Pay in restricted stock. A significant portion of compensation for employees whose activities can present significant risk to the bank would be paid in restricted, non-discounted stock.
Clawbacks and vesting. Significant awards of company stock would only be vested over multi-year periods, subject to potential “clawback” to account for risks assumed in earlier periods.
Board oversight. The compensation program would be administered by independent directors with input from independent compensation experts.
FDIC noted that compensation programs were cited as a factor in 35% of the staff reports prepared last year in cases where failed banks caused losses to the Deposit Insurance Fund.
“FDIC does not seek to impose a ceiling on the level of compensation that institutions may pay their employees,” the proposal stated. “Rather, the criteria should focus on whether an employee compensation system is likely to be successful in aligning employee performance with the long-term interests of the firm and its stakeholders, including FDIC.” [Emphasis added.]
“As with many things, the government is throwing out a lot of ideas at once,” said Brian Dunn, president of McLagan, a subsidiary of AON Corp., and CEO of Global Compensation.

Compensation, governance experts assail concept
Experts find much to dislike about the FDIC notice and the framework it presents.
“I don’t think it’s appropriate for a third party to be setting compensation for a private organization,” said Prof. Charles Elson of the University of Delaware. He is director of the John L. Weinberg Center for Corporate Governance, there, and holder of the Edgar S. Woolard, Jr., Chair in Corporate Governance. A third-party, he continued, cannot know the internal workings of a company and thus can’t get it right.
“A bank is not a government agency,” said Elson.
“This would set a very bad precedent,” said ABA’s Sarah Miller (also a speaker in the ABA telephone briefing). She also challenges some of the claims FDIC made in its staff memorandum regarding research on incentive plans. (One point: “Studies almost universally find that poorly designed employee compensation programs provide incentives to take risks that can significantly and adversely affect a firm beyond a period when compensation is earned or awarded.”)
Compensation decisions and design belong in the private sector, and “it’s better done by a well-functioning board,” said Elson. What FDIC is proposing “is a pretty far-reaching move,” he added, without any parallel he knew of other than the actions of the federal “pay czar,” Kenneth Feinberg. Feinberg’s actions affected only a handful of very large institutions, while FDIC’s concept, as ventured, would be universal.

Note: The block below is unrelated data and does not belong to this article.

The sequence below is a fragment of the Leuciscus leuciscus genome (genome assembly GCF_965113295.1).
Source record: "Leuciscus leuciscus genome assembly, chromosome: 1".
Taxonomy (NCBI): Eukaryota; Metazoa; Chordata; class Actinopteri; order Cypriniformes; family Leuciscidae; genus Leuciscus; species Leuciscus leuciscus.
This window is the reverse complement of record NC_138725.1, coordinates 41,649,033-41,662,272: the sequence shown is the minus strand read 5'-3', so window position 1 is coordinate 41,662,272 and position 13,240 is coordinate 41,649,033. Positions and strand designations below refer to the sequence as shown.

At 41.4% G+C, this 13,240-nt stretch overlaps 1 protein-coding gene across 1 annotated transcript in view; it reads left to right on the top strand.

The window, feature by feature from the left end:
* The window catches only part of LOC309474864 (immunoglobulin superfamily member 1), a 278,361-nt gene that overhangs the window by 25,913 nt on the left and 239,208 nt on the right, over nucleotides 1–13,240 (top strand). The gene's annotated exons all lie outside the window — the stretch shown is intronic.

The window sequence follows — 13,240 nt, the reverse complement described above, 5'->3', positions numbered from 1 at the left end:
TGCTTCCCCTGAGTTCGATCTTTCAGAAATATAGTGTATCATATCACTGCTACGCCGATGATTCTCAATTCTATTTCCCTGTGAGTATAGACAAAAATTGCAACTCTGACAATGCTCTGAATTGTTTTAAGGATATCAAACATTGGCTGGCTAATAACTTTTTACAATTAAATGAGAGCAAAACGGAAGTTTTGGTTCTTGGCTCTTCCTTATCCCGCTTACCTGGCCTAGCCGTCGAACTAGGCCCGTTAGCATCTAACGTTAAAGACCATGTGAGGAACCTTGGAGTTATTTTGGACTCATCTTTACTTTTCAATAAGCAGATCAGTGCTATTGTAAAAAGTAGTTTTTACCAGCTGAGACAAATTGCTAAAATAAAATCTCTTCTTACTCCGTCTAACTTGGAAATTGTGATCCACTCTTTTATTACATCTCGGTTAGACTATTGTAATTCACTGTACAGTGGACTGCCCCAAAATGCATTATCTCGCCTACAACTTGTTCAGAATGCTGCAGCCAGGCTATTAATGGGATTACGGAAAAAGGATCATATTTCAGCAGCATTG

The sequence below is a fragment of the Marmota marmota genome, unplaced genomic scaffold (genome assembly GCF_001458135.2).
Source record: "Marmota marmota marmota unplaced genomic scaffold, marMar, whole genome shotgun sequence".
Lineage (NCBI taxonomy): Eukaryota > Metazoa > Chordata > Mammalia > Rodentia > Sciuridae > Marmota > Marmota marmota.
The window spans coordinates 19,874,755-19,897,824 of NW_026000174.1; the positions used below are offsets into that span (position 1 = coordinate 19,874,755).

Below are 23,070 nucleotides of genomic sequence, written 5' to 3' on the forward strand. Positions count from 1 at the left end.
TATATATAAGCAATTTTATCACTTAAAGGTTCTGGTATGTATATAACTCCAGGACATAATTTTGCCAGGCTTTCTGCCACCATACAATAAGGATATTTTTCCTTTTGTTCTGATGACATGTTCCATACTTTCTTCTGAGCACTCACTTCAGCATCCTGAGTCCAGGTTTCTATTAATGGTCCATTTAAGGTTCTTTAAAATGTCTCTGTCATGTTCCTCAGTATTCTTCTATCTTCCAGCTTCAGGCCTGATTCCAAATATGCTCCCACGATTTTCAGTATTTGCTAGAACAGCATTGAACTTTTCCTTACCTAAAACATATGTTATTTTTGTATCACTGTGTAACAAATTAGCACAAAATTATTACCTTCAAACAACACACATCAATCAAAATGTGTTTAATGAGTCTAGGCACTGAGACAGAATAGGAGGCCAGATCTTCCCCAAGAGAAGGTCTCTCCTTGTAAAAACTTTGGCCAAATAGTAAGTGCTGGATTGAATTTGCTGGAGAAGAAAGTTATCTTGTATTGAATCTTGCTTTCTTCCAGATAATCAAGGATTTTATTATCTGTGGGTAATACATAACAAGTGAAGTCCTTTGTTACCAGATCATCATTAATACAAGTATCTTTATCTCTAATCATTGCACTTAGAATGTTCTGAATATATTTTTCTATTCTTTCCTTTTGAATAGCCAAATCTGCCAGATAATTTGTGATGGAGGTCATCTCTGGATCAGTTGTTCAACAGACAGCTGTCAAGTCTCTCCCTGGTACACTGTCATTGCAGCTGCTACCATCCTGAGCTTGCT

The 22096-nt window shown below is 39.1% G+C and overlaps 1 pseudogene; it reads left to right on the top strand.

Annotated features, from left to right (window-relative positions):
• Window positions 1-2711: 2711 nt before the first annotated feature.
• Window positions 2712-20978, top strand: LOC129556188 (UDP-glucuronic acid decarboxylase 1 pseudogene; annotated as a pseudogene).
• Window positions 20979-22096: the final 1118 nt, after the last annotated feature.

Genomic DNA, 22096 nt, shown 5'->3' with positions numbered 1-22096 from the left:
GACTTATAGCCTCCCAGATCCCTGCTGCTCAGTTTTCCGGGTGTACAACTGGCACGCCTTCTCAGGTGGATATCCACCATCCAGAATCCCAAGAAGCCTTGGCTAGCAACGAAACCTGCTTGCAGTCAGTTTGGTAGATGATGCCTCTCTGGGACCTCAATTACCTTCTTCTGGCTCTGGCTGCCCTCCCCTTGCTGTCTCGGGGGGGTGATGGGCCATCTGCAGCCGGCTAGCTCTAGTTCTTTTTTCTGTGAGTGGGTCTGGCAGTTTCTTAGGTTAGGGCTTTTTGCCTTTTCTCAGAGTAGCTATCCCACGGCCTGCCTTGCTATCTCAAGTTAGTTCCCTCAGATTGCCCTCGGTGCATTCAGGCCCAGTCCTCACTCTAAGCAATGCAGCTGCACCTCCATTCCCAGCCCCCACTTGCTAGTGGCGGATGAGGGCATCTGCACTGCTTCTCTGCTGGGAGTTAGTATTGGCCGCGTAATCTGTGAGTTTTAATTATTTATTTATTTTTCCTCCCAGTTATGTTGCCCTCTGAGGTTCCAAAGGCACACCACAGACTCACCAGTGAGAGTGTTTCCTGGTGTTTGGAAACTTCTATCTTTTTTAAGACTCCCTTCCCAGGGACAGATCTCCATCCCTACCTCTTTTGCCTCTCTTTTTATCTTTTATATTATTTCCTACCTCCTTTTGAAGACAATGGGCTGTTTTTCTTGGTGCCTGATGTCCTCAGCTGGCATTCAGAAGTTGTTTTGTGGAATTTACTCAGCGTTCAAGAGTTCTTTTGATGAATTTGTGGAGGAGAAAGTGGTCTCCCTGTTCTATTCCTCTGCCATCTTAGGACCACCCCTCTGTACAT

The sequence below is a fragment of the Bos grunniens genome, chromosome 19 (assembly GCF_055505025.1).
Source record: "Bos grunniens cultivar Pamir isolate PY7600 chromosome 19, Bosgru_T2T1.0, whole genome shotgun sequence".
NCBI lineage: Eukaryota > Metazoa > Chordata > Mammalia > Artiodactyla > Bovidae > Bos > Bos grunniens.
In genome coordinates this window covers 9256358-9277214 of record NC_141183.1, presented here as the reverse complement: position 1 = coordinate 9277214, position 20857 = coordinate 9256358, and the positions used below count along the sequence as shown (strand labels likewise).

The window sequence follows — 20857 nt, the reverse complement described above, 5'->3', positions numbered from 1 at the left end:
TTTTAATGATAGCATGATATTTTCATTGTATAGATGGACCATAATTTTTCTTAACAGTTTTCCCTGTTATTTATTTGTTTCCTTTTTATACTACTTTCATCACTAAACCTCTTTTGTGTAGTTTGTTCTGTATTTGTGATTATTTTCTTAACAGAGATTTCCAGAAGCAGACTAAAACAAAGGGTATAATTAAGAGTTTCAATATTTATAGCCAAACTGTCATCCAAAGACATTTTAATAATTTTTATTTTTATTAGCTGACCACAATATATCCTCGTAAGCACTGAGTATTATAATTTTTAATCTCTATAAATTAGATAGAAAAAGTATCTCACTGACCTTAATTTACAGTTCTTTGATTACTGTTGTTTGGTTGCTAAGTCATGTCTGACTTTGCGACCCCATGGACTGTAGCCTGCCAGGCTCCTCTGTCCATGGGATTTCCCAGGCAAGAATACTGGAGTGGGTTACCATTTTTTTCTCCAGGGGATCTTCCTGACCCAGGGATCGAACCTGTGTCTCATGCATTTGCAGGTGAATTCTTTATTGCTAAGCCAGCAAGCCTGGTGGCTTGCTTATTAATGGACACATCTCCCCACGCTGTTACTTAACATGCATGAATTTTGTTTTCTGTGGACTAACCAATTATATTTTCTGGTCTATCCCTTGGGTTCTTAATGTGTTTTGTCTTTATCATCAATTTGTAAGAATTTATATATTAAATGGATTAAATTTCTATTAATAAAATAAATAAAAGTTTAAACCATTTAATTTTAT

For Pearl Meyer’s Susan O’Donnell, the FDIC’s fixation on restricted stock as part of the “safe” structure is puzzling and problematic.
O’Donnell notes that a key element of the concept is compensation through restricted stock with multi-year vesting. The intent is to build in incentives to actions leading to long-term performance, rather than quick kills for short-term gain.
“A large portion of the banks covered by FDIC are not even stock banks and wouldn’t even have the capacity to provide a significant portion of compensation in stock,” said O’Donnell. “They could in the end decide to create some arrangements that otherwise focus on the long term. You can have cash long-term incentive plans. You can have phantom-stock plans. But again that’s putting a requirement on a compensation package that actually many smaller banks don’t have the capacity or even the cash to offer.”
Compensation programs are best when matched to corporate strategies, O’Donnell said, and many plans, in her experience, are not stock-based and yet don’t encourage excessive risk taking. Indeed, she said that balance among compensation forms and between short-term and long-term incentives marks a sound plan. As published, she said, the FDIC concept “is very, very TARPish.”
The flip side of not encouraging risky behavior in the short-term, added O’Donnell, is “sustainability of performance in the long-term. And you can get at that through many means.”

Stock is a limiting concept
ABA’s Sarah Miller points out that for some banking companies, a stock-based plan might be either awkward or impossible. Subchapter S banks, of which there are about 2,500, are restricted in several regards with their stock, for instance. And mutual savings banks don’t issue stock, although mutual holding companies do.
“This is one of those things where the devil is in the details,” said consultant Brian Dunn. FDIC’s suggested approach may cause some accounting headaches, he pointed out, because of the traditional methods used for accounting for shares.
Indeed, closer looks bring up more to deal with. Miller pointed out that banking companies covered by Sarbanes-Oxley have already had difficulties finding sufficient independent directors to meet that law’s requirements for Audit Committee service. Adding independence requirements to the Compensation Committee’s membership, as FDIC suggested, means yet further burden, according to Miller. BJ 
[This article was posted on January 28, 2010, on the website of ABA Banking Journal, www.ababj.com, and is copyright 2010 by the American Bankers Association.]